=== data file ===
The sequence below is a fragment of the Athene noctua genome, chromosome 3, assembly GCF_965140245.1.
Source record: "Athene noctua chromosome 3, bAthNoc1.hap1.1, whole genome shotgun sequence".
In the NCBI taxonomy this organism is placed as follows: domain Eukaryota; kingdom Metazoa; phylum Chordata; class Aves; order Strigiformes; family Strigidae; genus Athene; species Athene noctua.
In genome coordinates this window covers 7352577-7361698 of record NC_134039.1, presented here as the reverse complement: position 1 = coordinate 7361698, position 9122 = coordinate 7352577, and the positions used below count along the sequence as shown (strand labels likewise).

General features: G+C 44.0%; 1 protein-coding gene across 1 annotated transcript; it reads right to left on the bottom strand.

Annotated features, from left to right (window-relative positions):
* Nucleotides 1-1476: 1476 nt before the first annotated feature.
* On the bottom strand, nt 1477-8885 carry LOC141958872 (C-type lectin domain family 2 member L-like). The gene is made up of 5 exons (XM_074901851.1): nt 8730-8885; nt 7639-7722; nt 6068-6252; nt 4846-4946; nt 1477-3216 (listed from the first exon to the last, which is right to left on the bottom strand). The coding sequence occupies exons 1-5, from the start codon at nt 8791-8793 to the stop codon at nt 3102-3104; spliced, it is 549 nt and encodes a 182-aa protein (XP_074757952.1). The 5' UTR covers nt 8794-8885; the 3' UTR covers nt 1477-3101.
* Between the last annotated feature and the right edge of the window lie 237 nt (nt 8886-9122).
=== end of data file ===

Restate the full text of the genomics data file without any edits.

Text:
The sequence below is a fragment of the Athene noctua genome, chromosome 3, assembly GCF_965140245.1.
Source record: "Athene noctua chromosome 3, bAthNoc1.hap1.1, whole genome shotgun sequence".
In the NCBI taxonomy this organism is placed as follows: domain Eukaryota; kingdom Metazoa; phylum Chordata; class Aves; order Strigiformes; family Strigidae; genus Athene; species Athene noctua.
In genome coordinates this window covers 7352577-7361698 of record NC_134039.1, presented here as the reverse complement: position 1 = coordinate 7361698, position 9122 = coordinate 7352577, and the positions used below count along the sequence as shown (strand labels likewise).

General features: G+C 44.0%; 1 protein-coding gene across 1 annotated transcript; it reads right to left on the bottom strand.

Annotated features, from left to right (window-relative positions):
* Nucleotides 1-1476: 1476 nt before the first annotated feature.
* On the bottom strand, nt 1477-8885 carry LOC141958872 (C-type lectin domain family 2 member L-like). The gene is made up of 5 exons (XM_074901851.1): nt 8730-8885; nt 7639-7722; nt 6068-6252; nt 4846-4946; nt 1477-3216 (listed from the first exon to the last, which is right to left on the bottom strand). The coding sequence occupies exons 1-5, from the start codon at nt 8791-8793 to the stop codon at nt 3102-3104; spliced, it is 549 nt and encodes a 182-aa protein (XP_074757952.1). The 5' UTR covers nt 8794-8885; the 3' UTR covers nt 1477-3101.
* Between the last annotated feature and the right edge of the window lie 237 nt (nt 8886-9122).